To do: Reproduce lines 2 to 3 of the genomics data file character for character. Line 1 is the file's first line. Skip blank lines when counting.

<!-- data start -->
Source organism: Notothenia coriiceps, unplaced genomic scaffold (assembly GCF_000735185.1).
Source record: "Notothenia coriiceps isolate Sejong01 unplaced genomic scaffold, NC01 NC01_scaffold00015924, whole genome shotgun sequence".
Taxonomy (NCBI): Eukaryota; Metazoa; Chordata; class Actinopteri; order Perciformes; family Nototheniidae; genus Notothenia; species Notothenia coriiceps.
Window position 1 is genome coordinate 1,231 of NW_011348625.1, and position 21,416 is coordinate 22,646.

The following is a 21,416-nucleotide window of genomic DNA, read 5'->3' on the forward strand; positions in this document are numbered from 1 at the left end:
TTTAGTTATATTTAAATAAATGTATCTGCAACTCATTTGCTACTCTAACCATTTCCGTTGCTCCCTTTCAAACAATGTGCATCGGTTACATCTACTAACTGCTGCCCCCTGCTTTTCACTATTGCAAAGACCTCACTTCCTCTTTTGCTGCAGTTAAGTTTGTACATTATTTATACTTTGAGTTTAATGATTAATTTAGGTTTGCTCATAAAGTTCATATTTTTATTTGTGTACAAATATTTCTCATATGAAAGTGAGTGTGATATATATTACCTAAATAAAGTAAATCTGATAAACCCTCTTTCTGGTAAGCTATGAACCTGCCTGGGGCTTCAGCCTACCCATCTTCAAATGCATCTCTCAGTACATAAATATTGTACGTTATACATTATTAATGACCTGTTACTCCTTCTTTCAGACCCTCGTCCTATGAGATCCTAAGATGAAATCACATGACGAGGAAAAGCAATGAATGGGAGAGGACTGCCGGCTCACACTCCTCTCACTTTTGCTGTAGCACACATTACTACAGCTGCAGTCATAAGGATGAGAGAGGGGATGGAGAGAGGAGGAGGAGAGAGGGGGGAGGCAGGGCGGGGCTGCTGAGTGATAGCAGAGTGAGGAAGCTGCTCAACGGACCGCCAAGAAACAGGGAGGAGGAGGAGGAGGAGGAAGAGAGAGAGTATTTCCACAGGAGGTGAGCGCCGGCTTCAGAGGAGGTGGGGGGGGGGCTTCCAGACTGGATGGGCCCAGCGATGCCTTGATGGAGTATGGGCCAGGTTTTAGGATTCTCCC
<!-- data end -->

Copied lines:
Source record: "Notothenia coriiceps isolate Sejong01 unplaced genomic scaffold, NC01 NC01_scaffold00015924, whole genome shotgun sequence".
Taxonomy (NCBI): Eukaryota; Metazoa; Chordata; class Actinopteri; order Perciformes; family Nototheniidae; genus Notothenia; species Notothenia coriiceps.